Tuesday, January 19, 2021

Biblioholic's Bookshelf - Death Cuts the Deck by Robert L. Fish

Robert L. Fish is probably best known for his Sherlock Holmes parodies featuring Schlock Homes of Bagel Street. Ebook editions of many of the tales are available.

As Robert L. Pike, Fish penned the novel Mute Witness which became the police thriller classic Bullit with Steve McQueen. 

This one's a cozy mystery set on a cruise ship, so deck has an extra meaning. It's from 1971, published by Ace Star. 


Death Cuts the Deck by Robert L. Fish


Death Cuts the Deck



 

Monday, January 11, 2021

Biblioholic's Bookshelf - Devil Day - basis for the film Madhouse

I'm a big fan of the Vincent Price vehicle Madhouse (1974), in which he plays a horror star whose return sparks a series of murders. To me, it along with Theatre of Blood from United Artists, are interesting, seventies tales of horror and revenge that showcase Price in diverse roles. Madhouse was his final excursion with American International Pictures, however, ending an era. 

The film's based on the British novel Devilday. Editions with Price on the cover exist, but this is the British edition from Sphere that's dated September 1970. The ACE edition with the same cover is listing for $768 on Amazon right now, with $3.99 shipping, so I'm glad I got it when I did. 

 






Wednesday, January 06, 2021

Home For the Holidays - Mining Moments

 The holidays seem vast and brief at the same time. I always feel a little tinge of something when I'm putting away Christmas decorations.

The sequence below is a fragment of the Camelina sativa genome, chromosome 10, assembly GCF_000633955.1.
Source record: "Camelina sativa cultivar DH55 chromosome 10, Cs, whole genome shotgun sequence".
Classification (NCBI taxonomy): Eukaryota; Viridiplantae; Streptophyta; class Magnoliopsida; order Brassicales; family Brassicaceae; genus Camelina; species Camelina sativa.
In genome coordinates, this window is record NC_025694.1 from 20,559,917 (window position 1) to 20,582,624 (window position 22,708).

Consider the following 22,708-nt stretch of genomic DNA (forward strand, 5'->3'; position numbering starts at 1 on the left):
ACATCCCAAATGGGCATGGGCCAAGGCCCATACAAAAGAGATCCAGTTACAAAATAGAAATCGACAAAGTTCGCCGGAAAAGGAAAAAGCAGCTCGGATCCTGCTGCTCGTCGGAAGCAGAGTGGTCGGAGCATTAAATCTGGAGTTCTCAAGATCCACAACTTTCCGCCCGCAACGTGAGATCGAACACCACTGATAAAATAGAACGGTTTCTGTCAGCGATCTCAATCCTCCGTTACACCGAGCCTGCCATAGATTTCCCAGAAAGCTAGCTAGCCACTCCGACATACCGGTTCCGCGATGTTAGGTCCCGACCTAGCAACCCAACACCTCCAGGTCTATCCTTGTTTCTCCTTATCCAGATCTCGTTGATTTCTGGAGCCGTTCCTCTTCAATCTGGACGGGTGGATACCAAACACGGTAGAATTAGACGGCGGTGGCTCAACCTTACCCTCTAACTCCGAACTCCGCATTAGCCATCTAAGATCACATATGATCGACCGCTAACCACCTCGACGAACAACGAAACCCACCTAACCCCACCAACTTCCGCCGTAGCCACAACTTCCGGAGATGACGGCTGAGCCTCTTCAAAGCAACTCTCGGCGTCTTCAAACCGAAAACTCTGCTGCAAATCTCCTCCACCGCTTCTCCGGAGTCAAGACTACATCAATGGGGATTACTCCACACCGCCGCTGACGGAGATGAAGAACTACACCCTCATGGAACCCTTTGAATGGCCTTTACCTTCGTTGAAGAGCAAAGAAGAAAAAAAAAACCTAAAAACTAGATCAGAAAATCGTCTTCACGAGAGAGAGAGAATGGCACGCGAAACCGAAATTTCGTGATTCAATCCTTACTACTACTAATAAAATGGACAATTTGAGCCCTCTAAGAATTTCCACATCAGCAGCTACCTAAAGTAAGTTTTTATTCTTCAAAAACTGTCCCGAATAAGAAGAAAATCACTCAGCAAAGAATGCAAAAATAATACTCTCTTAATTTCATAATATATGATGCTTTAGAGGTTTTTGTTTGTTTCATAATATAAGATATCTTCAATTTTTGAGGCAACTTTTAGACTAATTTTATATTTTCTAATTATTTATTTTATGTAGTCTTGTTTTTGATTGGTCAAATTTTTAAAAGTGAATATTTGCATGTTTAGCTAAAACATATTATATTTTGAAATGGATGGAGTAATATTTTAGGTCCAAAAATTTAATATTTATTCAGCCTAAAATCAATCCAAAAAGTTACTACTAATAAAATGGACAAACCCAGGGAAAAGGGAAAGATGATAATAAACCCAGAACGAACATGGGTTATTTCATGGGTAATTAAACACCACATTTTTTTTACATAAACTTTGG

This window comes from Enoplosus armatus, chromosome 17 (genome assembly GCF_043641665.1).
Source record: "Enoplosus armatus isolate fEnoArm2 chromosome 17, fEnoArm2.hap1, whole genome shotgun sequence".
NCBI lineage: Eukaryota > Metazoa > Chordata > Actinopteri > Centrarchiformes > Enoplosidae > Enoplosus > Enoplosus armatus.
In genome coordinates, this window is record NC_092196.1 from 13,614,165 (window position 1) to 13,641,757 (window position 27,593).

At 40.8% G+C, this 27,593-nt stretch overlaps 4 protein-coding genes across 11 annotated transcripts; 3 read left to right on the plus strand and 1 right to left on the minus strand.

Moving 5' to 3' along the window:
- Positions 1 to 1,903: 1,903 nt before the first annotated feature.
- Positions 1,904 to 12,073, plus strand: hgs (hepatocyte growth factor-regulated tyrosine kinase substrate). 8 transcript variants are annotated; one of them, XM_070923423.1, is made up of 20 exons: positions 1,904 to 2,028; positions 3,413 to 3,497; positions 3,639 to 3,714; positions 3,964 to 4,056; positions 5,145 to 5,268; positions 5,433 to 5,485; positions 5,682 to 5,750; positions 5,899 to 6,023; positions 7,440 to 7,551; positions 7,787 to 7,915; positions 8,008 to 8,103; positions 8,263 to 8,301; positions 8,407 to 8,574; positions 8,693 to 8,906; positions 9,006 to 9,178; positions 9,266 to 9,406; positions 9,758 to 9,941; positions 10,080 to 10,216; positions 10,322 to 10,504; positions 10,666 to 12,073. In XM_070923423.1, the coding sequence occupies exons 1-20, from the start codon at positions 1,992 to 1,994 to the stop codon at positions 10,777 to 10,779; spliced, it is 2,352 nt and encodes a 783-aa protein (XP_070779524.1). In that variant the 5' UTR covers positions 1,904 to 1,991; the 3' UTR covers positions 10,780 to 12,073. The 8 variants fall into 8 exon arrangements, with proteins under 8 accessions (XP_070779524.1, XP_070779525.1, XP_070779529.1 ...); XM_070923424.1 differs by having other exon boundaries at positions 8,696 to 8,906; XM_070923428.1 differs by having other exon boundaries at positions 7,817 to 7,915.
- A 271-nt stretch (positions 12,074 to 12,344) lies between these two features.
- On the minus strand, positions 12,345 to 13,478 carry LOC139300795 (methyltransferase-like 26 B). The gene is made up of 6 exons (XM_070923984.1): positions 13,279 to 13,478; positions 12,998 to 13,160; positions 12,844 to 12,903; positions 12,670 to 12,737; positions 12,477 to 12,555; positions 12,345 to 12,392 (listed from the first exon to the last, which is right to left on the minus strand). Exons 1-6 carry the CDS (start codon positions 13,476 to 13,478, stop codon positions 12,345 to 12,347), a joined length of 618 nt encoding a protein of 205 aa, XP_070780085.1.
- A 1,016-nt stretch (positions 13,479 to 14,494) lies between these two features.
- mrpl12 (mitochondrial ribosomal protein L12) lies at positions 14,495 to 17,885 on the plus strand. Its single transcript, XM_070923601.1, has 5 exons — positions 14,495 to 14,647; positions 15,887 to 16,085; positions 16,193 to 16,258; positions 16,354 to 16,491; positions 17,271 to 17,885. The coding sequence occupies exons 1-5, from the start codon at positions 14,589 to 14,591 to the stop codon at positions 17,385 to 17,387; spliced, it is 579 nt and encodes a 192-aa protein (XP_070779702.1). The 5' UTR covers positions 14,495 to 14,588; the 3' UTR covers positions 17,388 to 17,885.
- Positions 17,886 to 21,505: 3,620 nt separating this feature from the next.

I open a box to put something back and find an item I tucked away in November when I took everything else out. And it hits me that the time has passed quickly, as all time does. It immediately feels as if it was long ago the boxes were put back in storage and as if it was seconds.

I had a nice holiday season with my wife Christine, and it did stretch a bit in spite of the flash feeling. I watched a lot of movies, of course. We're working to stay safe and sane.

Happiest Season on Hulu caught my interest early on because it was not just another Christmas movie. It's LGBT-themed and semi-autobiographical for writer-director Clea DuVall, and I thought it was fun and equally poignant in its exploration of people finding their true selves while coping with family pressures.

Christine and I watched and liked The Queen's Gambit together,  at the same time everyone was. "You always have liked smart girls," Christine reminded me. 

I got on a Bond kick later in the season. Friends were rewatching and a common podcast led to several concurrent purchases of the Nobody Does it Better: The Complete, Uncensored, Unauthorized Oral History of James Bond. 

Several Christmases ago, a lot of Christmases actually, I got boxed sets of the films up through the Pierce Brosnans. (Later, as they came out, I got Blu-Rays of Casino Royale and Quantum of Solace.) During the holiday break that first year of ownership, I rewatched most of the flicks starting with Dr. No and enjoyed the disc extras with each.

That was long enough ago, the new viewing experience was fresh.  

Doing that again was a different but fun experience, and afforded a bit of "where was I when" thinking. The first ever Bond on my radar was On Her Majesty's Secret Service